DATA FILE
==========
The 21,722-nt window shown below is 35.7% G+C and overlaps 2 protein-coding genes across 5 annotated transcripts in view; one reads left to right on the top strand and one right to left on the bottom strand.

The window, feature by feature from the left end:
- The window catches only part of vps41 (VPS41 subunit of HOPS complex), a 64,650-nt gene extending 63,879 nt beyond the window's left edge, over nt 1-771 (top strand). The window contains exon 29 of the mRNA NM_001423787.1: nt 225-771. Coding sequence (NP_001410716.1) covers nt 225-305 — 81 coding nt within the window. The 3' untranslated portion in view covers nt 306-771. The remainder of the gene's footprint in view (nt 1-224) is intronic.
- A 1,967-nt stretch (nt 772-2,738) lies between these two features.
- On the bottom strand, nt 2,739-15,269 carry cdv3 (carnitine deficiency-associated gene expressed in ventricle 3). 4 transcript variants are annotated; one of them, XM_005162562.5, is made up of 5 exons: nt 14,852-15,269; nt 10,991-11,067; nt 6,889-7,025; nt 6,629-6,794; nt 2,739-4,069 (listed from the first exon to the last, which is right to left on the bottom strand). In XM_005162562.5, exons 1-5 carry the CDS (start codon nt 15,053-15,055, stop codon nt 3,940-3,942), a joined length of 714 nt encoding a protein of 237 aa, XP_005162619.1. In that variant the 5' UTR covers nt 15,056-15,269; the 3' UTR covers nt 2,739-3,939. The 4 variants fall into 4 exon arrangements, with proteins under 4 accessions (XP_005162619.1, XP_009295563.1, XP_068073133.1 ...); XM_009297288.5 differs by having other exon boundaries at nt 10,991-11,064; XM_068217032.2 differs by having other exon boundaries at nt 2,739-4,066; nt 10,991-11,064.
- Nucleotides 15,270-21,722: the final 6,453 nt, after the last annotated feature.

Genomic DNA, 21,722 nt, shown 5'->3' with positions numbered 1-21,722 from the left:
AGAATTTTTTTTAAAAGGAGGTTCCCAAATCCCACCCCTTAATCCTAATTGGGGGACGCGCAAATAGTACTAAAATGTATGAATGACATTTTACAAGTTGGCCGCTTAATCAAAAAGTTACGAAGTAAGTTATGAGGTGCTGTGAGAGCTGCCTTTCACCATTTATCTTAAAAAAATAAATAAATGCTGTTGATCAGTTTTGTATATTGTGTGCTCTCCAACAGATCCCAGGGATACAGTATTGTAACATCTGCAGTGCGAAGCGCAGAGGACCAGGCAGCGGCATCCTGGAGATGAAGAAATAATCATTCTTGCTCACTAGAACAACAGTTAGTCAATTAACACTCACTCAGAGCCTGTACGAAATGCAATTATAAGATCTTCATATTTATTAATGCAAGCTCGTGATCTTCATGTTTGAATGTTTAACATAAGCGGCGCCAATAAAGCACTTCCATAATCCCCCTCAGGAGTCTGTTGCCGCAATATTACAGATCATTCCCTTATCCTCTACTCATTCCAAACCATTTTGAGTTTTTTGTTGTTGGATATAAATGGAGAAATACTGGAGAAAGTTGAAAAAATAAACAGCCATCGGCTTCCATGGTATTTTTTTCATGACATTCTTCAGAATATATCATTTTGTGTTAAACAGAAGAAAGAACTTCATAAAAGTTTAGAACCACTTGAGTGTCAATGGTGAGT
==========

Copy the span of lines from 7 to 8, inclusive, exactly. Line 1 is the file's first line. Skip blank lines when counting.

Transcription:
Genomic DNA, 21,722 nt, shown 5'->3' with positions numbered 1-21,722 from the left:
AGAATTTTTTTTAAAAGGAGGTTCCCAAATCCCACCCCTTAATCCTAATTGGGGGACGCGCAAATAGTACTAAAATGTATGAATGACATTTTACAAGTTGGCCGCTTAATCAAAAAGTTACGAAGTAAGTTATGAGGTGCTGTGAGAGCTGCCTTTCACCATTTATCTTAAAAAAATAAATAAATGCTGTTGATCAGTTTTGTATATTGTGTGCTCTCCAACAGATCCCAGGGATACAGTATTGTAACATCTGCAGTGCGAAGCGCAGAGGACCAGGCAGCGGCATCCTGGAGATGAAGAAATAATCATTCTTGCTCACTAGAACAACAGTTAGTCAATTAACACTCACTCAGAGCCTGTACGAAATGCAATTATAAGATCTTCATATTTATTAATGCAAGCTCGTGATCTTCATGTTTGAATGTTTAACATAAGCGGCGCCAATAAAGCACTTCCATAATCCCCCTCAGGAGTCTGTTGCCGCAATATTACAGATCATTCCCTTATCCTCTACTCATTCCAAACCATTTTGAGTTTTTTGTTGTTGGATATAAATGGAGAAATACTGGAGAAAGTTGAAAAAATAAACAGCCATCGGCTTCCATGGTATTTTTTTCATGACATTCTTCAGAATATATCATTTTGTGTTAAACAGAAGAAAGAACTTCATAAAAGTTTAGAACCACTTGAGTGTCAATGGTGAGT